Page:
Peach Salsa


When you come across a peach tree with low hanging branches from all the heavy ripe fresh peaches, remember one thing, fresh homemade peach salsa.  Grab your box and because the tree is leaning over the fence to the road, help the tree out and pick some of these ripe and ready peaches.   These peaches make the best peach butter, if they are over ripe and not a perfect peach.

I also look forward to the local farmers market as they sell boxes of peaches each year, I anxiously await this ritual and let the hunt begin once I realize the peaches have come in.    I am pretty sure the vendors know me by name, and have the patience of a saint as I pick thru the cases making sure all the wonderful fruit is firm, not bruised and has been slowly ripened to perfection.

Once my box is chosen, I will swiftly take it to my vehicle, and the entire way home I go to daydream land about which peach product I will make first.

You see peach salsa is the most chopping, and peach jam is a longest process with the peeling and stirring and jam setting.

Than there is canning the sliced peaches and peach butter, both are super easy peasey.

I can use a lesser quality peaches on the peach butter from the wild peach tree peaches I pick.

Its always peach salsa that wins, so I stop at the produce stand and purchase the peppers, onions, garlic, and roasted chilis for my creation.

Once I get home, you better watch out, its like a tornado hits the kitchen, pots clanging, water running to fill the pots, bags of produce everywhere, peach boxes on the chairs, and my favorite playlist playing on the “Alexa”.

I start with peeling the peaches by bringing  a small pot of hot water to a boil.  I put 2 peaches into a small colander and dunk it into the hot water pot, for about 1 min.   This process tells the peaches to shed their skin, super easy, you can literally just wipe the skin off the peach.   Setting the peach in a bowl of water and lemon juice keeps all the peaches fresh while I dunk and skin all the fruit.

The process goes pretty quick, once the peaches are skinned and the slicing, chopping of the roasted peppers, onions, garlic, and peppers, and de-seeding the hot jalapeno and or serrano peppers is completed.

All the ingredients are added to the large stock pot or two with the vinegar, sugar, and cumin to cook bringing all the flavors together.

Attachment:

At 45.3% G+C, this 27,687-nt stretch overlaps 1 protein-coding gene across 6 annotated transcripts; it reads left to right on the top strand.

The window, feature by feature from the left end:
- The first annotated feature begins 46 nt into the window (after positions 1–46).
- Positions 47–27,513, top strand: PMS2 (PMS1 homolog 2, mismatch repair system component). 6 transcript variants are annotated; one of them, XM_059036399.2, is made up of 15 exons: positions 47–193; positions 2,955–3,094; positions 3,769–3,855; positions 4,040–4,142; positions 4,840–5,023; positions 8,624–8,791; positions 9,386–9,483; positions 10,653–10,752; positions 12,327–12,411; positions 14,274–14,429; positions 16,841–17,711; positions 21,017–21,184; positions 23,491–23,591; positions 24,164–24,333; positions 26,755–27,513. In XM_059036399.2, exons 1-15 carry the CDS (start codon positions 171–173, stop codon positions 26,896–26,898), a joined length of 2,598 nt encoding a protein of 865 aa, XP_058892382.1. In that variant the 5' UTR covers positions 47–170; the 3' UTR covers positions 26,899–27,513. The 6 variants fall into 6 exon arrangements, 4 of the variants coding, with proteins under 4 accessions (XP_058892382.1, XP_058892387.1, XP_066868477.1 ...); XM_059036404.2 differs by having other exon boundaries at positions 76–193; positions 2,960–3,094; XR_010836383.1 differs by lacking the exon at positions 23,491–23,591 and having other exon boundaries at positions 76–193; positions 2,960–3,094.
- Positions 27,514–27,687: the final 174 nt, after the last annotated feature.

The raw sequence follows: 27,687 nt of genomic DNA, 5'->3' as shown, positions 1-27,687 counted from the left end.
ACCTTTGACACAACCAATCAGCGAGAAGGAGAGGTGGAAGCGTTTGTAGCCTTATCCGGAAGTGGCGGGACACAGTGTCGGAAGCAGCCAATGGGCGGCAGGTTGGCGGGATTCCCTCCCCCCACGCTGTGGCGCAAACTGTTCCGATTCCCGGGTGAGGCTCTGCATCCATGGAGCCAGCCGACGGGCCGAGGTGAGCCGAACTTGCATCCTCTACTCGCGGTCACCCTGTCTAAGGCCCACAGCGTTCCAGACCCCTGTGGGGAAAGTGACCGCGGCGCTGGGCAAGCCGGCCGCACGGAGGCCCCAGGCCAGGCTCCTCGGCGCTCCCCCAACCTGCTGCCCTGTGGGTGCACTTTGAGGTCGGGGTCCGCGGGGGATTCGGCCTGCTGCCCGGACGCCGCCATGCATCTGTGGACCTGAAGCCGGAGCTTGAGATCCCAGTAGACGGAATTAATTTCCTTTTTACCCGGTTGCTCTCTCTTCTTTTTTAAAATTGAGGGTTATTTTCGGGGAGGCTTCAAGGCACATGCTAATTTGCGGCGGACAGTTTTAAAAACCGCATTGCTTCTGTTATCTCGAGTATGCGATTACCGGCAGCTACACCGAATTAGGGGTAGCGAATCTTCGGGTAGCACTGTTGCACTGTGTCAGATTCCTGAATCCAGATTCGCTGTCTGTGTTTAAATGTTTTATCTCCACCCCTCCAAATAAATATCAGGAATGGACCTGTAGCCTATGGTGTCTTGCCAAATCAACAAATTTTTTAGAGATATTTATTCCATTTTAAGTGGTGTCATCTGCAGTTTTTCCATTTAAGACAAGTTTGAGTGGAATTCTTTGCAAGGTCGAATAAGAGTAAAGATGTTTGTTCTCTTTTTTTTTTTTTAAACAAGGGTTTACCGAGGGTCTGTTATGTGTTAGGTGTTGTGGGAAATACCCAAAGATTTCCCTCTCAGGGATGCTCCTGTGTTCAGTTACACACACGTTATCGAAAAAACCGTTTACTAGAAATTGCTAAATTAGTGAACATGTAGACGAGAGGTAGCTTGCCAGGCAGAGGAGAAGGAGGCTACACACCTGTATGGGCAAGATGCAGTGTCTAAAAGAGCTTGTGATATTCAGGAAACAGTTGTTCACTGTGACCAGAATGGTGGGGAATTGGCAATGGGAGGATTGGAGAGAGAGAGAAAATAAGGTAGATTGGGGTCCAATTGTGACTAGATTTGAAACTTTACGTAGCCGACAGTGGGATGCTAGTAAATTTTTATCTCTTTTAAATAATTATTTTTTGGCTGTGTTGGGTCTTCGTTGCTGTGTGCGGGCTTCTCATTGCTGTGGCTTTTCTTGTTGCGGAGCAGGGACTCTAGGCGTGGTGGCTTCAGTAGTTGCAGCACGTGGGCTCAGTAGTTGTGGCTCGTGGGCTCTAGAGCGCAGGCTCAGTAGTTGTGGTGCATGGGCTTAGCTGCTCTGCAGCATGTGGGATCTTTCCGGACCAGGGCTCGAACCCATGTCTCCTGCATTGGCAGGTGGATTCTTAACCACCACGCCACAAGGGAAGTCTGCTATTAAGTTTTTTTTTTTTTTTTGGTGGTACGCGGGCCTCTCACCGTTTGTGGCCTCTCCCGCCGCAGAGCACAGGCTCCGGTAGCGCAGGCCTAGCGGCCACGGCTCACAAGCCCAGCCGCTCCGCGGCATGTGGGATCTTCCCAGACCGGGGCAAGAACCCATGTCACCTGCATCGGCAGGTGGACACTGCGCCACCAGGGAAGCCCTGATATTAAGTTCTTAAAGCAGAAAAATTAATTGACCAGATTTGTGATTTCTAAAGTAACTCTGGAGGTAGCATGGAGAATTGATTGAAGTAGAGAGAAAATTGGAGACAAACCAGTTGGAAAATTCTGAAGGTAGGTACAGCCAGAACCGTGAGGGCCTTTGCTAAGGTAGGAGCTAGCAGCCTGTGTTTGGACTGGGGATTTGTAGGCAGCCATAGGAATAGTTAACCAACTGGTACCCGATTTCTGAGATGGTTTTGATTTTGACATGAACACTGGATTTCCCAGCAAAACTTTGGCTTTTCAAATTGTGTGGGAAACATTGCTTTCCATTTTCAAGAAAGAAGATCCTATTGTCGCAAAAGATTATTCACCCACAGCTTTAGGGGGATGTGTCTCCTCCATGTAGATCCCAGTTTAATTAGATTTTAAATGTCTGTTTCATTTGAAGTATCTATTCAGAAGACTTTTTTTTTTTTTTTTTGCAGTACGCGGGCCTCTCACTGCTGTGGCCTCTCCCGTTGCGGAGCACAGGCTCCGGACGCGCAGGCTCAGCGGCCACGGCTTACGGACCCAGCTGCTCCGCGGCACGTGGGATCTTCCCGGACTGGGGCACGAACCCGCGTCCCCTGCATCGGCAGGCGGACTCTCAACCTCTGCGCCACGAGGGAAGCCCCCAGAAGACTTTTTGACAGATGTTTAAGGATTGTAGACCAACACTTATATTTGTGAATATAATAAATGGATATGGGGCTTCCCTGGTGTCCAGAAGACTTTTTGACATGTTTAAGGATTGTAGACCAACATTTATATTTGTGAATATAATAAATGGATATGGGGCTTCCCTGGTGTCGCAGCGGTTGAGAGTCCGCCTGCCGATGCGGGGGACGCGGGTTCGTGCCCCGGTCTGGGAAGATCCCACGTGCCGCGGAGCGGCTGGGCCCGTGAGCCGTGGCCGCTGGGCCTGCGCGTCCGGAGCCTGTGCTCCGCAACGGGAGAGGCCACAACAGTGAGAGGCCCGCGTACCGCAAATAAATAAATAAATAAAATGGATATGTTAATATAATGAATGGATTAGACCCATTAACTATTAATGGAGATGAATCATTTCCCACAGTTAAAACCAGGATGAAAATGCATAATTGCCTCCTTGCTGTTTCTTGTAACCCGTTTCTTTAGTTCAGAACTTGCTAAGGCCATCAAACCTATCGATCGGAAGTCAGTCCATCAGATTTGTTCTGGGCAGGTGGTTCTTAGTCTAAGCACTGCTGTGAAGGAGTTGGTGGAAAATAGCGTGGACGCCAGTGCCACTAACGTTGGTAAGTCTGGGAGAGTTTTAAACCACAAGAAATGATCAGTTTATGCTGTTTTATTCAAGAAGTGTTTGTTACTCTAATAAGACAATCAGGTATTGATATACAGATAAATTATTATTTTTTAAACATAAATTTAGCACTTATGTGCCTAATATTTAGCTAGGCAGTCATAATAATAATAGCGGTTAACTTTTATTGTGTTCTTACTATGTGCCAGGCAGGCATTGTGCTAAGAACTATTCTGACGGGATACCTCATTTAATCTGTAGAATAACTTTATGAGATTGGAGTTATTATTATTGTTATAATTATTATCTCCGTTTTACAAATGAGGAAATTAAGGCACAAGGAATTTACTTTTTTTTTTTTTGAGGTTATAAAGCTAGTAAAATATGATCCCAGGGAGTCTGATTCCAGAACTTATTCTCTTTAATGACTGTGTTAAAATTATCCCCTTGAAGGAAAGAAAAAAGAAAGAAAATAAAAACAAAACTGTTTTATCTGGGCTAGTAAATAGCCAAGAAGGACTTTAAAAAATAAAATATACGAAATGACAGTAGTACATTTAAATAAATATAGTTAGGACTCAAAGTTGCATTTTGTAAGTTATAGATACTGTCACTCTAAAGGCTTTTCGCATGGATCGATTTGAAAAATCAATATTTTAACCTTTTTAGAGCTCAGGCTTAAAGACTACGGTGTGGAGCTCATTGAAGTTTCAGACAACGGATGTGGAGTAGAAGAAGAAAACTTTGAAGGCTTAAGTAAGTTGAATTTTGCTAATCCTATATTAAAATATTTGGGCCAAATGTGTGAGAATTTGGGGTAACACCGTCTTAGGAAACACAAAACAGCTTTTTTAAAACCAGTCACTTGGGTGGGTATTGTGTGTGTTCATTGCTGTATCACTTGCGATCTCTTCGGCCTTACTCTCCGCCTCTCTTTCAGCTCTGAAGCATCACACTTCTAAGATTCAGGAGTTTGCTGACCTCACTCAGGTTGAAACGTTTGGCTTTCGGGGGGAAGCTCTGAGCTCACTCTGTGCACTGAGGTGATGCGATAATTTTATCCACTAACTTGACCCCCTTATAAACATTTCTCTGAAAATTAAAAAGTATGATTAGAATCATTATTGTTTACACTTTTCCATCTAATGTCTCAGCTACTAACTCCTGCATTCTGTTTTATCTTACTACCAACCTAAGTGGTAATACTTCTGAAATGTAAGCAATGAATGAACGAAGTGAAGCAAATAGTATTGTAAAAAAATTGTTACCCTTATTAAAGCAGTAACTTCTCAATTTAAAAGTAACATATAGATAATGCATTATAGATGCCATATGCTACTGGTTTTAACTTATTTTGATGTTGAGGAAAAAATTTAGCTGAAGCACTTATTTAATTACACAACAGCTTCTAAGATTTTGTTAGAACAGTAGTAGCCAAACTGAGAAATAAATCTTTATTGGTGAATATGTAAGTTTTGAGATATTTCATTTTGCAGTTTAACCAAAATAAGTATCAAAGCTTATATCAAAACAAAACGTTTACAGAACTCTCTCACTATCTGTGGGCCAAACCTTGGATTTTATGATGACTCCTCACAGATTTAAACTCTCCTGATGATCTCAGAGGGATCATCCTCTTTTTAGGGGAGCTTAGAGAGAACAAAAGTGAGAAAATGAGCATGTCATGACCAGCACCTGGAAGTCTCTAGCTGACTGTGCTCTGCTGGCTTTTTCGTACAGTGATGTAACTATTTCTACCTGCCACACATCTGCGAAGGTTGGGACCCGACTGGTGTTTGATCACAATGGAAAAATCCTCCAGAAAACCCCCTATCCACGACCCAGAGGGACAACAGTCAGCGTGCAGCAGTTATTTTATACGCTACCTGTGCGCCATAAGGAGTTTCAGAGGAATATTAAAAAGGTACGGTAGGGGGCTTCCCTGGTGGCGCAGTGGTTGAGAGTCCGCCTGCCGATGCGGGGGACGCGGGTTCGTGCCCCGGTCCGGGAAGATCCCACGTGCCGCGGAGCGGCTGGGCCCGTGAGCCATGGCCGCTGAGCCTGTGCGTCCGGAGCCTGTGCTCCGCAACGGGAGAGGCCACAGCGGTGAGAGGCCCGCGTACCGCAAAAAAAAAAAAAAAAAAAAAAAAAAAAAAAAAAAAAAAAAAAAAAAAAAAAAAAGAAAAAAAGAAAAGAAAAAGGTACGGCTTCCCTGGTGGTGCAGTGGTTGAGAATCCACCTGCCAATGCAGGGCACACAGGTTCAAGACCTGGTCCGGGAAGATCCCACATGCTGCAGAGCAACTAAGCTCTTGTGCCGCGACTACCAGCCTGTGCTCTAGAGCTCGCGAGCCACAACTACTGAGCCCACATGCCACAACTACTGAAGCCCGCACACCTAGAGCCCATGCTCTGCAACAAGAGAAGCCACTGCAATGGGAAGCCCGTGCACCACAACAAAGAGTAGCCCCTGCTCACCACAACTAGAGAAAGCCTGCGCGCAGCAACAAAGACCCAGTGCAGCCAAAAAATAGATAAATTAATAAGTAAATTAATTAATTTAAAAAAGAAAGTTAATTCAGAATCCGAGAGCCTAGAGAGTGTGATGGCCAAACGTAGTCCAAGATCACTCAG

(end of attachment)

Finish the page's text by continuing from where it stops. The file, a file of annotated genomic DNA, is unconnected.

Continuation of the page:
One of my most favorite processes of canning, is adding the hot salsa into the clean jars, wiping the rims, and putting a cap and ring on each jar, this is very satisfying for me, to know I made this fresh health salsa all by myself!

The Peach Salsa feeds me all winter. I use it to cook chicken with, on my fish tacos and on my scrambled breakfast eggs.

Peach Salsa

Servings: 12


The Peach Salsa feeds me all winter. I use it to cook chicken with, on my fish tacos and on my scrambled breakfast eggs.

Fresh Ingredients


  1. Prepare the jars

    Start your boiling water canner.

    Sterilize the jars, lids and rings for 1 mins in the boiling hot water bath.

    Take the jar, rings and lids out and set them aside on a dry clean cookie sheet.

  2. Prepare Wash and Chop Ingredients

    Wash all vegetables and fruit. 

    Slice spicy peppers lengthwise and take out seeds and chop

    Chop the onions

    Destem and chop the roasted chilis

    Peel peaches, take out pit and chop.

    Drain the canned pineapple

    Wash and Fine chop the fresh cilantro 

  3. Cook the salsa

    Add all the chopped ingredients to a large stock pot.

    Add in the canned pineapple

    Add the spices and salt

    Stirring to combine everything together.

    On medium heat, cook until vegetables are softened, about 20 minutes.  Stir to prevent any sticking to the bottom.

    Once everything is hot and bubbly, turn down the heat.

  4. Fill jars and Process

    Ladle hot salsa into, hot clean pint jars, leaving 1/2 inch headroom. Wipe rims, secure lids and process pints for 20 and quarts for 35-40 minutes.
    Your processing time depends on your altitude.

    At 1,001 to 3,000 feet (305 to 914 meters) above sea level: increase processing time by 5 minutes.
    At 3,001 to 6,000 feet (914 to 1,829 meters) above sea level: increase processing time by 10 minutes.

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